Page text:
The Truth about Empathy & 2 Practical Tips To Improve – Guest Blog by Gina Weatherup
There are lots of myths about empathy:
- You’re either born an empathetic person, or you’re not.
- Women have more empathy than men.
- Showing empathy at work will not help you succeed.
Yes, those are ALL myths. As human beings, we have mirror neurons, and those fire when we see other people’s emotions – a person looking disgusted makes us feel disgust; a person smiling makes us smile. So we all have empathy. Yet it’s also true that empathy is a muscle that we can exercise and make grow stronger.
- Empathy is all about emotions – you feel what someone else is feeling.
There are actually two forms of empathy: affective, or emotional, empathy, and cognitive empathy. In the first type, it really is about feeling: you involuntarily feel the same emotion someone else is feeling. As humans, we are far more likely to feel affective empathy with people who are similar to us, or to whom we already have an emotional bond. Example: I am more likely to feel empathy with a fellow Rowan Tree member, or, with one of my daughters, as compared to someone I don’t know.
I work hard to make that not be true… how? By actively exercising my cognitive empathy.
Cognitive empathy is less about feelings and more about making a deliberate effort to understand where someone else is coming from, and guess at what they might be feeling. And we can all work on our cognitive empathy.
Now you know some myths. Let’s talk about why empathy is important at work, especially for small business owners, and two proven, practical ways to increase your empathy.
Why Empathy Is Important at Work
We all work with people, to different degrees. It is rare that someone works entirely on their own. There are partners, colleagues, employees, people who share our coworking space, and of course – CLIENTS!
Empathy is like a social glue that helps us relate to each other and find connection.
Clients prefer to work with people whom they like and trust. And employees prefer to work for people whom they like and trust – in fact, feeling that your manager cares about you has a bigger impact on your desire to keep working for a company than your salary!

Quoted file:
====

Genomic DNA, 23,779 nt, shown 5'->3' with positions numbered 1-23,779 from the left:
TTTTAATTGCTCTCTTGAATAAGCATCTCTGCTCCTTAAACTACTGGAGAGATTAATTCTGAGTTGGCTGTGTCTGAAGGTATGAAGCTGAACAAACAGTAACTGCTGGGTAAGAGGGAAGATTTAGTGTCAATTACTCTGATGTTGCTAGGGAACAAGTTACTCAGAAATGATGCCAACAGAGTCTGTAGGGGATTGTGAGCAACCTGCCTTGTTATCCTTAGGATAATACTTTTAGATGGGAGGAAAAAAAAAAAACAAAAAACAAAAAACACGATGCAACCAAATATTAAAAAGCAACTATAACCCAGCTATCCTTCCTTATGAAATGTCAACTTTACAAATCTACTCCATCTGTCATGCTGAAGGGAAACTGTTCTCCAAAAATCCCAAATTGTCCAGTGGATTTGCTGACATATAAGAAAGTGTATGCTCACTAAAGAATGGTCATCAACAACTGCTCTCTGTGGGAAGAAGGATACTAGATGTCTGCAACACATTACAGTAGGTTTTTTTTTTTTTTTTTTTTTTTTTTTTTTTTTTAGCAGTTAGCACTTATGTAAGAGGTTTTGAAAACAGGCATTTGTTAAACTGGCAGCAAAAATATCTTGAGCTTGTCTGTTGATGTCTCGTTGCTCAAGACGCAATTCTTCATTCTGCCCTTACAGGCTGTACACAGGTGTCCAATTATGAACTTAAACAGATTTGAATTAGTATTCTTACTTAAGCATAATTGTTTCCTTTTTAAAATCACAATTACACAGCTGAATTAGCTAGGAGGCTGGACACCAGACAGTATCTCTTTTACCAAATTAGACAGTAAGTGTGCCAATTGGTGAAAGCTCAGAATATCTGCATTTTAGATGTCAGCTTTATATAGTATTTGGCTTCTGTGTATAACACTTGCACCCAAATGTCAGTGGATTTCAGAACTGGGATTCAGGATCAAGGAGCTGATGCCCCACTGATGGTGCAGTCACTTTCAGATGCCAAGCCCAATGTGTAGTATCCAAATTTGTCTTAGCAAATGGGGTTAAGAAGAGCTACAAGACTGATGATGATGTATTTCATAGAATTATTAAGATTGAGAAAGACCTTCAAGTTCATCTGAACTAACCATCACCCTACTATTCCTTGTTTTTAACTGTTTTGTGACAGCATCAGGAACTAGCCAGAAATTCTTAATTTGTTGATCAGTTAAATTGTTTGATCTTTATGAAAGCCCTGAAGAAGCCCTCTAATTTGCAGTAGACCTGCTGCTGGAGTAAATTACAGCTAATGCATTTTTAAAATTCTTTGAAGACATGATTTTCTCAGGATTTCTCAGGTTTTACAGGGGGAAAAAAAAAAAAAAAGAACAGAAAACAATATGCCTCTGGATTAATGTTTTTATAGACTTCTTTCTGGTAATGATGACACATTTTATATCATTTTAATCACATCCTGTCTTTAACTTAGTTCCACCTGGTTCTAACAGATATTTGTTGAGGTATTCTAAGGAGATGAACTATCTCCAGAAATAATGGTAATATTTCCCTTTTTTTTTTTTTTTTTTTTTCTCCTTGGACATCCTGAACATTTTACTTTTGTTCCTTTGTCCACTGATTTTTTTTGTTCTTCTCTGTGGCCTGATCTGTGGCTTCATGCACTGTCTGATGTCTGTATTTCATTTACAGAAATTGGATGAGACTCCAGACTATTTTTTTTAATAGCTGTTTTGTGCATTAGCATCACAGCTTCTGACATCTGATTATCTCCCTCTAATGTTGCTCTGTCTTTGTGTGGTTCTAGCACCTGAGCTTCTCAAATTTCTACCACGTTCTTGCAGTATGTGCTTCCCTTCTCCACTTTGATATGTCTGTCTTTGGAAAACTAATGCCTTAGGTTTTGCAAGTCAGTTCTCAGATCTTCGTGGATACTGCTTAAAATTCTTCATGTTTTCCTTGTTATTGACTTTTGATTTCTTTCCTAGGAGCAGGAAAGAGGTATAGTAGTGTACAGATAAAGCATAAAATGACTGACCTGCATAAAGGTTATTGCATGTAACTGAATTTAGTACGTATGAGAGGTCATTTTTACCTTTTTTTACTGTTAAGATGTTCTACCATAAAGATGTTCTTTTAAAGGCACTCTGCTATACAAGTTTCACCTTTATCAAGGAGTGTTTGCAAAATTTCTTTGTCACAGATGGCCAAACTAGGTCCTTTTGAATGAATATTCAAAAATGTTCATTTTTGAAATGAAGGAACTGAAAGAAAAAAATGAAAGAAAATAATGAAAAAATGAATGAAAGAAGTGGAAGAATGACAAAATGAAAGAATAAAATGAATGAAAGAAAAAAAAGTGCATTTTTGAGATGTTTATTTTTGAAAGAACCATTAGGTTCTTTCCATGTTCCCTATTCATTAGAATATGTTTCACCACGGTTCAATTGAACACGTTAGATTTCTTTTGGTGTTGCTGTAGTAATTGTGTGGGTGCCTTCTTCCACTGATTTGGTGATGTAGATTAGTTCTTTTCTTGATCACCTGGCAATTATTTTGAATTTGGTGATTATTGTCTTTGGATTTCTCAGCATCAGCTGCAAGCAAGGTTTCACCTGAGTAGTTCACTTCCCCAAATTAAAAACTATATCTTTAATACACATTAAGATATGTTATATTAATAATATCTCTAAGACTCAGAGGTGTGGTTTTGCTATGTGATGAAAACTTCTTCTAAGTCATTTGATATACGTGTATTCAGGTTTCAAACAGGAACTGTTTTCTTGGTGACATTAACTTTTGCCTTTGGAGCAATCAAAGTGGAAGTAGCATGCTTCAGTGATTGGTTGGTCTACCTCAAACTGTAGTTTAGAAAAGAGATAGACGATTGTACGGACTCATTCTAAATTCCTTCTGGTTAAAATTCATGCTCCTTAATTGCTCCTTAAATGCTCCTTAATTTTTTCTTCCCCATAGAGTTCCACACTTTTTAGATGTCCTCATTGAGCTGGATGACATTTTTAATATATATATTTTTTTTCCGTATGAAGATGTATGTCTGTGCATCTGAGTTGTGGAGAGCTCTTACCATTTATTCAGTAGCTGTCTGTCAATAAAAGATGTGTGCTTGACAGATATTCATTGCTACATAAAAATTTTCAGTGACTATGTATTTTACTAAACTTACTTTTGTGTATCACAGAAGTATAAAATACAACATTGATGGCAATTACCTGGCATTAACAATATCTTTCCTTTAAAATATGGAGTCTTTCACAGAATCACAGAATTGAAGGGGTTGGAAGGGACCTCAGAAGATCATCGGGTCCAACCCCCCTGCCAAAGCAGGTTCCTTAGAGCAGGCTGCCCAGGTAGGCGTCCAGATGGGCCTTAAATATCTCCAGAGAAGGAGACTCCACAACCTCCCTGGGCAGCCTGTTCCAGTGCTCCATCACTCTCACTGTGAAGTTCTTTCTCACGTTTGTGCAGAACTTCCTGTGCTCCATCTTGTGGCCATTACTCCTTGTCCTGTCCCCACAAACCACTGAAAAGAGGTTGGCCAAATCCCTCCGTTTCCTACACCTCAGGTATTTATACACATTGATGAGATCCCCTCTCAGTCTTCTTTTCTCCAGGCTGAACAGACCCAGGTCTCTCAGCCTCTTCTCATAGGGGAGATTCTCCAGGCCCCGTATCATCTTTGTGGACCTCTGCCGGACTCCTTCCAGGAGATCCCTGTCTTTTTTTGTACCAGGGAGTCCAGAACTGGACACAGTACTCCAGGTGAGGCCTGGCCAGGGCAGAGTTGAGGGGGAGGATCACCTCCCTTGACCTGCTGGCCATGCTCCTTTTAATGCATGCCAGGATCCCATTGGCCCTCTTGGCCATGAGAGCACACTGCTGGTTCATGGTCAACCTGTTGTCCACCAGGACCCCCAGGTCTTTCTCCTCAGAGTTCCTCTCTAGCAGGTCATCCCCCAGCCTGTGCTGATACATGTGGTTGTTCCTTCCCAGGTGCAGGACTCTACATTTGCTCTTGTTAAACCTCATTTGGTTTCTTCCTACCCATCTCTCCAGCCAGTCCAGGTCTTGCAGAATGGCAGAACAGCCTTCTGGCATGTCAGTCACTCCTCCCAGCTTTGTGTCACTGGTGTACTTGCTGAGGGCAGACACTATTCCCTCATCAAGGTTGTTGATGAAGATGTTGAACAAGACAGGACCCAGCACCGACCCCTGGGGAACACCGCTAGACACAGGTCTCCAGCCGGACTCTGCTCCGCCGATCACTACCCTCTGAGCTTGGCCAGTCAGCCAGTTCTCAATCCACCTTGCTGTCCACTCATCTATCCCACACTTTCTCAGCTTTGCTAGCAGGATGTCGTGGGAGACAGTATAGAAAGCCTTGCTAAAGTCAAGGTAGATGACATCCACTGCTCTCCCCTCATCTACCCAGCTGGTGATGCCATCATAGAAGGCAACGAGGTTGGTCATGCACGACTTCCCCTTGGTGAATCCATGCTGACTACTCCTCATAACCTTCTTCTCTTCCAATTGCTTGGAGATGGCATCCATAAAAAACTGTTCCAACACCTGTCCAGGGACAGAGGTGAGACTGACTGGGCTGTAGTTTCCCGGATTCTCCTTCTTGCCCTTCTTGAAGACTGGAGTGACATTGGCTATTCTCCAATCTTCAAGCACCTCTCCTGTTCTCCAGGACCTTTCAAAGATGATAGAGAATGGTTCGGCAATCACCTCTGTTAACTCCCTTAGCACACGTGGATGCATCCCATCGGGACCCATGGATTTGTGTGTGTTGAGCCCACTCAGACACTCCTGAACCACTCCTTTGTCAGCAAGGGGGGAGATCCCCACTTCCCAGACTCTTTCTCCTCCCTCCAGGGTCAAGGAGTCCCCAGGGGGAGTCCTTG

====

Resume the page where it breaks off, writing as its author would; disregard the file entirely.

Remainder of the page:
There’s quite a bit of research on empathy, specifically, and on emotional intelligence (empathy is part of that!) that demonstrates connections to success in business. Here are a few examples:
- If you work in HR, empathy is a critical skill, says SHRM. And that means if you work with people at all, empathy is important!
- Empathy is about our social relationships. It’s not just key to building friends and families, it helps us better understand and collaborate with our coworkers and clients.
- Do you find work stressful? You can fight stress with empathy!
- Read fiction – novels, preferably. There is a lot of research that shows that reading about fictional lives, as opposed to reading biographies or viewing videos, gets empathy neurons firing.
- Engage your brain in active listening: it is the one activity that research shows increases both affective and cognitive empathy. Bonus: True active listening (listening to understand, not to respond) means you are demonstrating care and interest in your clients, prospects, and employees – or whomever you are active listening to!
Want to learn more? Download my active listening guide to dig deep into one of the best ways to grow your empathy muscle! (It’ll take less than 20 minutes to read, promise.)
About the Author
Gina is a Rowan Tree Member and the founder of Chantilly Mediation and Facilitation, which helps leaders build happier workplaces. Her services include conflict resolution, facilitation, and management trainings focused on empathy and emotional intelligence. She believes we spend far too much time working to not be happy at work! She has spent two decades consciously working to improve her empathy and emotional intelligence and uses these skills to help small business leaders and HR pros.
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